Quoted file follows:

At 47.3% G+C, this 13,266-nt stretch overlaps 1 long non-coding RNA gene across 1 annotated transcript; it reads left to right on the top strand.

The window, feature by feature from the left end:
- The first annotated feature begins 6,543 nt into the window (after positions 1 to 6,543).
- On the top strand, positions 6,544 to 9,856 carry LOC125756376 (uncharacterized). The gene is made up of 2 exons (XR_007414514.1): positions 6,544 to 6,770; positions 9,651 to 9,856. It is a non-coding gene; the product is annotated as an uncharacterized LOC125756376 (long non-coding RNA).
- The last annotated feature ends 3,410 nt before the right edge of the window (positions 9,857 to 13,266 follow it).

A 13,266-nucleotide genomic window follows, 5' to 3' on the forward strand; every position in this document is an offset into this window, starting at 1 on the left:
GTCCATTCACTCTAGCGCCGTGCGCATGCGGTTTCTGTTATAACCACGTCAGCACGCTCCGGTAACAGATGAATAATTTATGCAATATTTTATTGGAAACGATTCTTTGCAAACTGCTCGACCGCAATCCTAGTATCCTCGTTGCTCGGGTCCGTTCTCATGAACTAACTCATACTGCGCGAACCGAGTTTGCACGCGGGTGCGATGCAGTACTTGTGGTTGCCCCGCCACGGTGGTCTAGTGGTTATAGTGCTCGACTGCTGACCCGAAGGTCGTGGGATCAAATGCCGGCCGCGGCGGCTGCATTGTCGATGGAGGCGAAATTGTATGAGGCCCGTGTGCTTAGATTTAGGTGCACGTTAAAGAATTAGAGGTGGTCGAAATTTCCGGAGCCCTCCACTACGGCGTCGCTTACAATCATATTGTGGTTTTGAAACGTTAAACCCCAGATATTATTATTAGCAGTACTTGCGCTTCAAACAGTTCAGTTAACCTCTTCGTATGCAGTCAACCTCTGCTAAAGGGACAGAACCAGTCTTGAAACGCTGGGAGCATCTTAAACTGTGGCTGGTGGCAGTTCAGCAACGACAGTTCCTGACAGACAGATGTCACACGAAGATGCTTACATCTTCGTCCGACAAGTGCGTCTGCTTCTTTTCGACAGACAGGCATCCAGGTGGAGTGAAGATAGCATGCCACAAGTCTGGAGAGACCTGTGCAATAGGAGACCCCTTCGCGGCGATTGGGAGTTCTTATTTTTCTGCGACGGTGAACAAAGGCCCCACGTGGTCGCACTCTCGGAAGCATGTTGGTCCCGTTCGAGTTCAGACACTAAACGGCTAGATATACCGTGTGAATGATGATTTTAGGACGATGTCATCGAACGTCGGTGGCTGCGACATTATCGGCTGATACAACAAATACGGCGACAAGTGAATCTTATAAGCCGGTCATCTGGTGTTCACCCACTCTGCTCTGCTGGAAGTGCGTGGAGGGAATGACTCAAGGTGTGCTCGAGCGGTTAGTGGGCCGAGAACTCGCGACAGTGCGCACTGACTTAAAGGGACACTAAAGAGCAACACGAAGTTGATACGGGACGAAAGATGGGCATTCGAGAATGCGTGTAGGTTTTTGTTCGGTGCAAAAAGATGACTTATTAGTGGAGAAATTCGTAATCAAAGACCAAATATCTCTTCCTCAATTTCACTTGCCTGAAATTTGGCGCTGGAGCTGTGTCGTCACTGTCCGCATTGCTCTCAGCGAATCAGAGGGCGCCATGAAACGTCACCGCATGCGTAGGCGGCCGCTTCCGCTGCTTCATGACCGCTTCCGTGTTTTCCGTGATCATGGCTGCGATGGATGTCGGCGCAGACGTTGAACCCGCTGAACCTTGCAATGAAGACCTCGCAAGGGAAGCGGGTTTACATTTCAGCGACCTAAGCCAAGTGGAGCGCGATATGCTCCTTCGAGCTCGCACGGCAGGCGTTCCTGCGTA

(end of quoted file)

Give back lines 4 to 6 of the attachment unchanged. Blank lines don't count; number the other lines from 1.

- On the top strand, positions 6,544 to 9,856 carry LOC125756376 (uncharacterized). The gene is made up of 2 exons (XR_007414514.1): positions 6,544 to 6,770; positions 9,651 to 9,856. It is a non-coding gene; the product is annotated as an uncharacterized LOC125756376 (long non-coding RNA).
- The last annotated feature ends 3,410 nt before the right edge of the window (positions 9,857 to 13,266 follow it).

A 13,266-nucleotide genomic window follows, 5' to 3' on the forward strand; every position in this document is an offset into this window, starting at 1 on the left: